[JURIST] Kyrgyzstan's provisional government on Monday announced a plan to institute democratic reforms, including a referendum on a new constitution. The plan seeks to move Kyrgyzstan toward a parliamentary republic [Reuters report] with increased checks and balances and a reduction in the constitutional scope of presidential power. In order to increase the perceived legitimacy of the process, the government has stated it will invite UN officials to join Kyrgyzstan's Central Election Committee. The pledge for reform follows an anti-government uprising [JURIST report] earlier this month that forced president Kurmanbek Bakiyev [BBC profile] from office and led to the formation of an interim government [JURIST report] headed by former foreign minister Roza Otunbayeva [Telegraph profile]. The interim government has taken a number of steps, including suspending the constitutional court [JURIST report] because of the court's perceived support for Bakiyev. It was also reported on Monday that Bakivey had fled Kazakhstan [AP report], where he had been hiding since his ouster.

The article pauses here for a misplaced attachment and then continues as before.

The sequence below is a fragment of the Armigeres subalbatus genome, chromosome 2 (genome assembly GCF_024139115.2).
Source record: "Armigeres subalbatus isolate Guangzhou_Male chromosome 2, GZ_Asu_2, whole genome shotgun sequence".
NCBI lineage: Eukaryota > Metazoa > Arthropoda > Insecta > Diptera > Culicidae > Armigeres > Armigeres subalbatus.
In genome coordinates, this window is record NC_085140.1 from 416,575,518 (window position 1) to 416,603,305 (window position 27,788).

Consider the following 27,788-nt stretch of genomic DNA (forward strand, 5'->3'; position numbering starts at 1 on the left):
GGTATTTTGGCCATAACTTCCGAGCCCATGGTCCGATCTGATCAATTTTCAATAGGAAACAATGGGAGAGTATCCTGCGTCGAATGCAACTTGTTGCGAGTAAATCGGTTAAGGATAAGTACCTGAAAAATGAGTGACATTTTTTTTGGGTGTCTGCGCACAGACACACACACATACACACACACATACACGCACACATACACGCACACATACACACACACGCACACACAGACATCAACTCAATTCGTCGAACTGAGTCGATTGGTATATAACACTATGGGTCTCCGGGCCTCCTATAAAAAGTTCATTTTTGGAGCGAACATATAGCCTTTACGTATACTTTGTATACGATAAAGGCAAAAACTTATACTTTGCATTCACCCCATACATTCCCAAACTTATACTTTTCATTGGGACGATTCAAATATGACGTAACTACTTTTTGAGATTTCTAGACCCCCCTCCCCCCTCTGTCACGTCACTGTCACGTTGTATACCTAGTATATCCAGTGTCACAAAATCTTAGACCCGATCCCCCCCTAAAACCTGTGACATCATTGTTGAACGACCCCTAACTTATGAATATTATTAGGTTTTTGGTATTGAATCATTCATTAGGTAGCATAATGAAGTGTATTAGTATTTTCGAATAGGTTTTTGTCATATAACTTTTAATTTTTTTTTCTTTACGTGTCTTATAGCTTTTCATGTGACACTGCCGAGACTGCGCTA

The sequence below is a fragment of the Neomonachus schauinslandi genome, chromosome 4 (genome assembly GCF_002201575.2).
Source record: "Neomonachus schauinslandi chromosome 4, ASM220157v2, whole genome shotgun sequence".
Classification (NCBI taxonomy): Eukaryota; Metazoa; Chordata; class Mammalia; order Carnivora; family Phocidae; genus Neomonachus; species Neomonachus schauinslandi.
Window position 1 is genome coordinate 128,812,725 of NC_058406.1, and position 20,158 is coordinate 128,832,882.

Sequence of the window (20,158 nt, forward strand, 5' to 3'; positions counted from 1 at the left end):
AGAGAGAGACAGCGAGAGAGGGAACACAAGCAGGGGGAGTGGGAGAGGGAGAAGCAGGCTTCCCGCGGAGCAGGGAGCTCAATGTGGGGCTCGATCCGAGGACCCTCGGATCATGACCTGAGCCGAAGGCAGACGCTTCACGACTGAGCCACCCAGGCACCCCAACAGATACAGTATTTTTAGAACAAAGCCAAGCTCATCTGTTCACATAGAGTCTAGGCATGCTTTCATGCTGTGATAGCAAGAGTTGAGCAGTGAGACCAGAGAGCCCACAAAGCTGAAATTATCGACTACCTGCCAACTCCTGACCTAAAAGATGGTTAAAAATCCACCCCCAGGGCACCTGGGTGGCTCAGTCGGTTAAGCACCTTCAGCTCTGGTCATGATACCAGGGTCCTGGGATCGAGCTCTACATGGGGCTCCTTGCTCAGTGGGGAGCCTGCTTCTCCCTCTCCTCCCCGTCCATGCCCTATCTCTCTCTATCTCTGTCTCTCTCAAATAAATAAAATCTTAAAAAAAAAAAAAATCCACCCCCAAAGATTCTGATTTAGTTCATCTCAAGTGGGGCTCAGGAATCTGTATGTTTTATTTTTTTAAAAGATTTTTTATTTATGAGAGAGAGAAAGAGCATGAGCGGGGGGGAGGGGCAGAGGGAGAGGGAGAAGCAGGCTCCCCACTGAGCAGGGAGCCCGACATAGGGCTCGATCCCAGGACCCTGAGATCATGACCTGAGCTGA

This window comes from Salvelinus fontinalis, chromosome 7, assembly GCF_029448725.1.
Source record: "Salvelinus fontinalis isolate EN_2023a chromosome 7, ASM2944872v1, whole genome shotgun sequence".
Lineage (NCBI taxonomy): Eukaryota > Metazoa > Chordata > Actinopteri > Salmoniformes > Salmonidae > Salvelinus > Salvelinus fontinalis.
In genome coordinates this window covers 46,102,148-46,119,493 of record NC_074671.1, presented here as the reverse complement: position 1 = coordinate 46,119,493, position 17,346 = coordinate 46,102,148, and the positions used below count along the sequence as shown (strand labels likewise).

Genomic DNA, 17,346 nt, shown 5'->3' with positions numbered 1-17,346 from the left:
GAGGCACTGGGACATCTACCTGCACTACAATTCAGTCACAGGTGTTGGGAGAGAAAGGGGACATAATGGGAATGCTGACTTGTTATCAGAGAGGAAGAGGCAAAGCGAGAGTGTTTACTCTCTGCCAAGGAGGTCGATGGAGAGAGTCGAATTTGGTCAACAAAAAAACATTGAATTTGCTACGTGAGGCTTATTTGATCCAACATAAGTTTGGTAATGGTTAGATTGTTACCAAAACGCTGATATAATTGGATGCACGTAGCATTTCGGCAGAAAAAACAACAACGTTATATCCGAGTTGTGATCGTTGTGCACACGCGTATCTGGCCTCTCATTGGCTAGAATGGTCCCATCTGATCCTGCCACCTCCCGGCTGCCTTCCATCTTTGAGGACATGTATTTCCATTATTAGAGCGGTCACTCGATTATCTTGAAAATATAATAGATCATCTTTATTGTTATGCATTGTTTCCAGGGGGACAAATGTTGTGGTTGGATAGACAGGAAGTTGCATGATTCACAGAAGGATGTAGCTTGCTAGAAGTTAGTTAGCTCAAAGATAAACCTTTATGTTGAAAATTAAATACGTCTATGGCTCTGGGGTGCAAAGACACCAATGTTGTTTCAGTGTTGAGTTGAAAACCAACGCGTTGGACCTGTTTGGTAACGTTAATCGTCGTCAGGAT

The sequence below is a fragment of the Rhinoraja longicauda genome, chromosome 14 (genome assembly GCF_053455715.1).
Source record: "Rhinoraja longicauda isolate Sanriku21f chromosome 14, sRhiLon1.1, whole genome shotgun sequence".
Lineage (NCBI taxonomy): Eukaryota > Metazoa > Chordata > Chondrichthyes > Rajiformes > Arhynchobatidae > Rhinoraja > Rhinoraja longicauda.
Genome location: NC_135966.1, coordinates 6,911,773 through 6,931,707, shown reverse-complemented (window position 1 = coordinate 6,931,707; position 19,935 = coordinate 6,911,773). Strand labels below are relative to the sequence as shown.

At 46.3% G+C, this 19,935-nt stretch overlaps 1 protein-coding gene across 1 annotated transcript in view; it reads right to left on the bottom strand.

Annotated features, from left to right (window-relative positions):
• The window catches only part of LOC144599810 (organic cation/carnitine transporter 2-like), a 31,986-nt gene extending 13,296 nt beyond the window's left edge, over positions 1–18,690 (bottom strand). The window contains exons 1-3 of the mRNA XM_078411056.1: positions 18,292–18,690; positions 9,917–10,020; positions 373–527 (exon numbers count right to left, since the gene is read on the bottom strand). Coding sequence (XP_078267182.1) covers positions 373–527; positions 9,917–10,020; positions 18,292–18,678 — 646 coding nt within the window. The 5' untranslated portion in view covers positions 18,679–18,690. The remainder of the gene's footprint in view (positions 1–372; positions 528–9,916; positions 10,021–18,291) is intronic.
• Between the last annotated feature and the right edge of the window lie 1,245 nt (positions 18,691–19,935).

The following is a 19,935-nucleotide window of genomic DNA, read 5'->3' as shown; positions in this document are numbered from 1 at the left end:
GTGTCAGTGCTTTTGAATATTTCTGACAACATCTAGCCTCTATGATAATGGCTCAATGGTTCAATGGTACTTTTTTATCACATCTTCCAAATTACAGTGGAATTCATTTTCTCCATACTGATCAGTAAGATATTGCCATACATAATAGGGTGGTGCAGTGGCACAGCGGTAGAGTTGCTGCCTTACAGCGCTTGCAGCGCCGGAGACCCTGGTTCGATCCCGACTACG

On Sunday, the interim Kyrgyz government announced that Bakiyev will be tried [JURIST report] for killings that took place during the uprising. Last week, the Kyrgyzstan Prosecutor General's Office announced that Bakiyev's son faces charges [JURIST report] of abuse of power and misuse of state credit. UN Economic Commission for Europe (UNECE) [official website] Executive Director Jan Kubis [official profile] stated [press release] Friday that Kyrgyzstan needs international support in order to continue democratic reforms. UN officials have also pointed to concerns over human rights in Kyrgyzstan. Earlier this month, UN Secretary General Ban Ki-Moon [official profile] called on Kyrgyzstan [JURIST report] to show "tolerance for diversity and media freedom." Kyrgyzstan's recent problems mirror many of those addressed in 2005 when Bakiyev assumed power in the Tulip Revolution.